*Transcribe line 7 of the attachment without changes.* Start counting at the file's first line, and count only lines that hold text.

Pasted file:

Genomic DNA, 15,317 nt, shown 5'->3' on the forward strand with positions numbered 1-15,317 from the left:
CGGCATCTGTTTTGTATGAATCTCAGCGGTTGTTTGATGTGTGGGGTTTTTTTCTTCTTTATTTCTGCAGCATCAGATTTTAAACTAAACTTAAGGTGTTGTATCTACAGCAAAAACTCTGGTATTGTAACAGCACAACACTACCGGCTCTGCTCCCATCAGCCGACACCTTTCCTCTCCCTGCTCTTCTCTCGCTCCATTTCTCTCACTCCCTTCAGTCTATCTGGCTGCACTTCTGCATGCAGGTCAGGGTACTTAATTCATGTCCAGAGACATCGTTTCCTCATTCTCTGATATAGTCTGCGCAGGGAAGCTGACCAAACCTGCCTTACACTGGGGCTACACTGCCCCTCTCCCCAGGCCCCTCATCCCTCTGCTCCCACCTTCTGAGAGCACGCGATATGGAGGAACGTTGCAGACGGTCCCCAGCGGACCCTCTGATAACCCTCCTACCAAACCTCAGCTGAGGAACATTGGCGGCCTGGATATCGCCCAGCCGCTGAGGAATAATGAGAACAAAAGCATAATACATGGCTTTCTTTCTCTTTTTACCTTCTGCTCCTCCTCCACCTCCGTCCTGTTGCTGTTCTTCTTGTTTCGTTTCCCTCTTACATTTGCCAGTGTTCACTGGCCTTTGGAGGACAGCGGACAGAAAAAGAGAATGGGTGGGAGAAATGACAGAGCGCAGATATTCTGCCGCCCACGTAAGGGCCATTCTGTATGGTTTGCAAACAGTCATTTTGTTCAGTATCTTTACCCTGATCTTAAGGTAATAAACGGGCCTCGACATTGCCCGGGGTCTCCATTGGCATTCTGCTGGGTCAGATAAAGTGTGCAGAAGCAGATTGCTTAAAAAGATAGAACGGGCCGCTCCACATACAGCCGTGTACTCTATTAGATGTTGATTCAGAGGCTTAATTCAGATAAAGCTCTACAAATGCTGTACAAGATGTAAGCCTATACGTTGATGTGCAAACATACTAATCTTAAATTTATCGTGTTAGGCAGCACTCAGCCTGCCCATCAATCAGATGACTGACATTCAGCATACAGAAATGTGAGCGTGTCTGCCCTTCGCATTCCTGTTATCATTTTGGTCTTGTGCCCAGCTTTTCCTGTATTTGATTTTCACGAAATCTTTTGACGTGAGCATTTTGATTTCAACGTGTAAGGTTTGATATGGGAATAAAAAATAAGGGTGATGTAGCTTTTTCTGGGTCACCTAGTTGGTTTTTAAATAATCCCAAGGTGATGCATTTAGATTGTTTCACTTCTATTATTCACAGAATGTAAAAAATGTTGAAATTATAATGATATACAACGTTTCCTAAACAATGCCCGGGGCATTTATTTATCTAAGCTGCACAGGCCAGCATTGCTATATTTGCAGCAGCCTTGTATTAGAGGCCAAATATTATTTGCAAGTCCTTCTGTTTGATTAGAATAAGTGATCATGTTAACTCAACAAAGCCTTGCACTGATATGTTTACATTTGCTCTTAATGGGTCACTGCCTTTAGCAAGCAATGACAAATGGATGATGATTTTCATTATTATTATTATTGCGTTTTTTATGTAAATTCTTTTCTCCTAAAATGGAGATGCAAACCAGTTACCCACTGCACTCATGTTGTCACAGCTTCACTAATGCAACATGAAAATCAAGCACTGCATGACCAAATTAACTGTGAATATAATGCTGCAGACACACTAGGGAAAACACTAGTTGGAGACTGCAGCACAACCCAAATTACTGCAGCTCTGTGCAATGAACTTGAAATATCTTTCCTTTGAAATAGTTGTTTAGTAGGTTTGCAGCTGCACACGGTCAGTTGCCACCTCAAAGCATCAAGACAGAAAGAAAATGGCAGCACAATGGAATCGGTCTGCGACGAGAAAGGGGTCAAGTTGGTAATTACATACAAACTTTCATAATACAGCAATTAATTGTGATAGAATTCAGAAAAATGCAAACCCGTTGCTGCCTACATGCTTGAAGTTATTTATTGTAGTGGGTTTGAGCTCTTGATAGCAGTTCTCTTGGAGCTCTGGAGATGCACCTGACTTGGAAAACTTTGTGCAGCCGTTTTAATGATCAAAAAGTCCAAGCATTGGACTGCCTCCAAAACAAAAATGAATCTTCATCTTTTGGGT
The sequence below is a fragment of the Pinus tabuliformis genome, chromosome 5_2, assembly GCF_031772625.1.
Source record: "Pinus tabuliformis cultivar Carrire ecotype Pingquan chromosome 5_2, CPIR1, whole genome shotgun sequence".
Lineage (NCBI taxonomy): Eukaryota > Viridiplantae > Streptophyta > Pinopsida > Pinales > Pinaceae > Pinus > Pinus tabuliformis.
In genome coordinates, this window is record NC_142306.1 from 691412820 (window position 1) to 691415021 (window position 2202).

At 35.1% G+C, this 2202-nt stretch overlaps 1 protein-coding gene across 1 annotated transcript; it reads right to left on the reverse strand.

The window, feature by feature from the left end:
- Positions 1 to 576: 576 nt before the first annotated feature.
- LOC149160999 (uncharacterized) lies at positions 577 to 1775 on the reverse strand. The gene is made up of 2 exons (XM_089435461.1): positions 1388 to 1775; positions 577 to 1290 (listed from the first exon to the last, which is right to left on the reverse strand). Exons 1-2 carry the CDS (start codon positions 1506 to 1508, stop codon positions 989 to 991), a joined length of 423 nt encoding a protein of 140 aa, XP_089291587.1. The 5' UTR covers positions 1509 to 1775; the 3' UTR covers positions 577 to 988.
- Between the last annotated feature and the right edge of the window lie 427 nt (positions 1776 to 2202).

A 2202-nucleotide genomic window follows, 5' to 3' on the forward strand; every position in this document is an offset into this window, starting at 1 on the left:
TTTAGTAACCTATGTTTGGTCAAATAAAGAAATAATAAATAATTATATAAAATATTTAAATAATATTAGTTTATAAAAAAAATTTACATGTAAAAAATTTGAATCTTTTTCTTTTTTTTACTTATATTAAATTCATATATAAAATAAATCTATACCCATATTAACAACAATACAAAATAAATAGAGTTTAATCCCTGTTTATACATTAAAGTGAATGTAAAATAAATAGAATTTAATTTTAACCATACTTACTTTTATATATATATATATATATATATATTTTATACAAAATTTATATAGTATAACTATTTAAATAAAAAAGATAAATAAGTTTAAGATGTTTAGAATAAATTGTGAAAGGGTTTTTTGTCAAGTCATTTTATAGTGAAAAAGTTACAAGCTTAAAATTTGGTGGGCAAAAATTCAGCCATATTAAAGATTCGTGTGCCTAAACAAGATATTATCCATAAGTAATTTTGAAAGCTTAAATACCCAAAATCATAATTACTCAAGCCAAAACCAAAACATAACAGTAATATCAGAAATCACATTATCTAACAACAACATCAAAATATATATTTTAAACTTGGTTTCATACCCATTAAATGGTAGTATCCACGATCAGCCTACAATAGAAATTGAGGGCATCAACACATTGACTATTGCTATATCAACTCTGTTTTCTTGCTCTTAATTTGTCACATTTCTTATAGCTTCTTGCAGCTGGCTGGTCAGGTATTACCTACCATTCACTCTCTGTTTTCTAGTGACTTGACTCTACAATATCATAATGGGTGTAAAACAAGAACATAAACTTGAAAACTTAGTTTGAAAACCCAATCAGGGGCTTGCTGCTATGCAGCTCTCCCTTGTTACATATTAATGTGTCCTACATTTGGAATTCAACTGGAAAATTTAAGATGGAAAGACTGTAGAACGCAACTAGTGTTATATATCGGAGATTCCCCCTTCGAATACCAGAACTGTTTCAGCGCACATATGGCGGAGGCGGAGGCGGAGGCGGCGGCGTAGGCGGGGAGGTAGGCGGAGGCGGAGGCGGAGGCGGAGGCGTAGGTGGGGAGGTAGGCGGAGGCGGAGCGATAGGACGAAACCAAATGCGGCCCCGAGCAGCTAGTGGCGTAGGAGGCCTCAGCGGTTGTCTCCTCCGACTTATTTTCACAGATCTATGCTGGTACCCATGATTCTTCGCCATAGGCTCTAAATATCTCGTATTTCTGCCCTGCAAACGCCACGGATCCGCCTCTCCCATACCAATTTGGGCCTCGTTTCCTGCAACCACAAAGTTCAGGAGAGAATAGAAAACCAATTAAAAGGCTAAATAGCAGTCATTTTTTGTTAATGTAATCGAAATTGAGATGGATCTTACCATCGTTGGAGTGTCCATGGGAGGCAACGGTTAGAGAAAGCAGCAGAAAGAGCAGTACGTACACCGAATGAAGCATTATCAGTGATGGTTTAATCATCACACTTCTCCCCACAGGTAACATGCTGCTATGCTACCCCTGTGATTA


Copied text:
At 35.1% G+C, this 2202-nt stretch overlaps 1 protein-coding gene across 1 annotated transcript; it reads right to left on the reverse strand.